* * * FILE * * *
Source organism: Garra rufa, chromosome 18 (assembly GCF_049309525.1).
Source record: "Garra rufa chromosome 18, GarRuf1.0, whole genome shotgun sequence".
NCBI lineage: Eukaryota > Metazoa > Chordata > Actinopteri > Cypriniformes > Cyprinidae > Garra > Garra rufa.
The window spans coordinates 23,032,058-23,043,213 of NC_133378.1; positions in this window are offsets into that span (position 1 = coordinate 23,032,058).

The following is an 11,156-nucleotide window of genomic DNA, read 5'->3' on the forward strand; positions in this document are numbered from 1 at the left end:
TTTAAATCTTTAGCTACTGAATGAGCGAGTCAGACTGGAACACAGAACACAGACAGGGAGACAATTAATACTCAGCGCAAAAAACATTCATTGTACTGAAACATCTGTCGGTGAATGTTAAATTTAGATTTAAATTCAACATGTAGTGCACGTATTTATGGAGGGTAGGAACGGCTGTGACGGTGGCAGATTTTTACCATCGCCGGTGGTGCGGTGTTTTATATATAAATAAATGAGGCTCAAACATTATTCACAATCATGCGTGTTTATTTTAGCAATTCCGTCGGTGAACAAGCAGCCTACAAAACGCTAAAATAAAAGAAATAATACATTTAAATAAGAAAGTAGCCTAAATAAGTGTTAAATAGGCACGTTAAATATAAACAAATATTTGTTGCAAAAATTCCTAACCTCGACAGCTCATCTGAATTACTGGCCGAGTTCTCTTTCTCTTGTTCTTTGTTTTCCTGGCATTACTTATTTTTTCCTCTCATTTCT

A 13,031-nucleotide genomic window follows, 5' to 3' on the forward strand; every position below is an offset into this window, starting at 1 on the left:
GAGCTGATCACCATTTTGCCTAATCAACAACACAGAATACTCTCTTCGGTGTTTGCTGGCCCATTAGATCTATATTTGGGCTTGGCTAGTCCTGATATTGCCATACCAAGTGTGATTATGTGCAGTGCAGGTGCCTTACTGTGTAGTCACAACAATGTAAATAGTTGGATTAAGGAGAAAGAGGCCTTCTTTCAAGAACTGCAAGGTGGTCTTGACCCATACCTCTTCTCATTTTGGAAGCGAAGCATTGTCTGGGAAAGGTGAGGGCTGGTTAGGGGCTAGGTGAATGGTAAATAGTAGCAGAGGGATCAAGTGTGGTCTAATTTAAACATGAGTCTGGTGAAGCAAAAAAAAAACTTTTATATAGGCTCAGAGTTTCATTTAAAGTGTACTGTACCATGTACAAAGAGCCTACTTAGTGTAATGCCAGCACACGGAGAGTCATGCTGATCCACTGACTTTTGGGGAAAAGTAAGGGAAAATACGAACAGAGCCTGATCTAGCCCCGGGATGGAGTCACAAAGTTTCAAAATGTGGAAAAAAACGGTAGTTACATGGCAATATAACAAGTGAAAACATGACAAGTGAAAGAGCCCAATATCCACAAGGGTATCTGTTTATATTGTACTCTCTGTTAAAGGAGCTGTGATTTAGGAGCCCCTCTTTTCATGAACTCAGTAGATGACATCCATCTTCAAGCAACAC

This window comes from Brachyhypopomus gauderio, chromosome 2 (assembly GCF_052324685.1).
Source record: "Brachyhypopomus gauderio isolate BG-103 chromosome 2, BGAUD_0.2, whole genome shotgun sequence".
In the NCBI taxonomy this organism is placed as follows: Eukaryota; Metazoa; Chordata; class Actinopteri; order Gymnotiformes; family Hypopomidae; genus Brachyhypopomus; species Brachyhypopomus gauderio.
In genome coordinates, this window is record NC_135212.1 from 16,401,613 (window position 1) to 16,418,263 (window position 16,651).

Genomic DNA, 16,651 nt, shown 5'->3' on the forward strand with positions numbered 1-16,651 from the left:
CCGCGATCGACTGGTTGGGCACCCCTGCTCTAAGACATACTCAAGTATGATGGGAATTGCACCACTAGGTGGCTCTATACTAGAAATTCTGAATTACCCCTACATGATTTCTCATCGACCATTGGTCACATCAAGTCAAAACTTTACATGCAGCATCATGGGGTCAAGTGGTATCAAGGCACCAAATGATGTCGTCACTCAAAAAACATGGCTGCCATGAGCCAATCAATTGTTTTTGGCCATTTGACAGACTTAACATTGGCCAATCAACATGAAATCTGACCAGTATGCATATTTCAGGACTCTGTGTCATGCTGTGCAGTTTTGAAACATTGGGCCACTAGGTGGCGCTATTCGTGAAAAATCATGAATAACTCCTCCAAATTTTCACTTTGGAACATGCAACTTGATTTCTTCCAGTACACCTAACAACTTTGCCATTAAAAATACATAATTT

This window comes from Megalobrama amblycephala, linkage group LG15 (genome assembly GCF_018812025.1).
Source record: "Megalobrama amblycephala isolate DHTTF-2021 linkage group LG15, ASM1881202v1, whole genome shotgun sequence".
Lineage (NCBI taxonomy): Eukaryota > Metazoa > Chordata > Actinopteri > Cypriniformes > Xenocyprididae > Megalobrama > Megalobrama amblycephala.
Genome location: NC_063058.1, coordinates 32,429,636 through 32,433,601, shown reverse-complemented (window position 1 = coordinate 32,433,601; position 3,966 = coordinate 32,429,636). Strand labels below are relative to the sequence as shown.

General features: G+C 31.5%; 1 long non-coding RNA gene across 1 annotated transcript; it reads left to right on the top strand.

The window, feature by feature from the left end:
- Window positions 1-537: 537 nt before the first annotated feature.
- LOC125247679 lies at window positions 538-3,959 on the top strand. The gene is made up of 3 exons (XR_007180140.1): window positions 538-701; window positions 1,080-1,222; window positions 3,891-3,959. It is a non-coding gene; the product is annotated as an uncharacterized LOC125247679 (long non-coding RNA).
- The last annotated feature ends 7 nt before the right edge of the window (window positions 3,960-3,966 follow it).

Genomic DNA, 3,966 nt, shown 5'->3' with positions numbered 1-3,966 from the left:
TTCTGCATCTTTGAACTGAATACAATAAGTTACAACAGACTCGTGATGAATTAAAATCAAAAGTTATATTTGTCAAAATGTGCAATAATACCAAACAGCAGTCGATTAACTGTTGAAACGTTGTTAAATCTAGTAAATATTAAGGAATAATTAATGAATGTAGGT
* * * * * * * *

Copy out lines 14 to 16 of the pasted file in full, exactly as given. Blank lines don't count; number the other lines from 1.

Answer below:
CCGCGATCGACTGGTTGGGCACCCCTGCTCTAAGACATACTCAAGTATGATGGGAATTGCACCACTAGGTGGCTCTATACTAGAAATTCTGAATTACCCCTACATGATTTCTCATCGACCATTGGTCACATCAAGTCAAAACTTTACATGCAGCATCATGGGGTCAAGTGGTATCAAGGCACCAAATGATGTCGTCACTCAAAAAACATGGCTGCCATGAGCCAATCAATTGTTTTTGGCCATTTGACAGACTTAACATTGGCCAATCAACATGAAATCTGACCAGTATGCATATTTCAGGACTCTGTGTCATGCTGTGCAGTTTTGAAACATTGGGCCACTAGGTGGCGCTATTCGTGAAAAATCATGAATAACTCCTCCAAATTTTCACTTTGGAACATGCAACTTGATTTCTTCCAGTACACCTAACAACTTTGCCATTAAAAATACATAATTT

This window comes from Megalobrama amblycephala, linkage group LG15 (genome assembly GCF_018812025.1).
Source record: "Megalobrama amblycephala isolate DHTTF-2021 linkage group LG15, ASM1881202v1, whole genome shotgun sequence".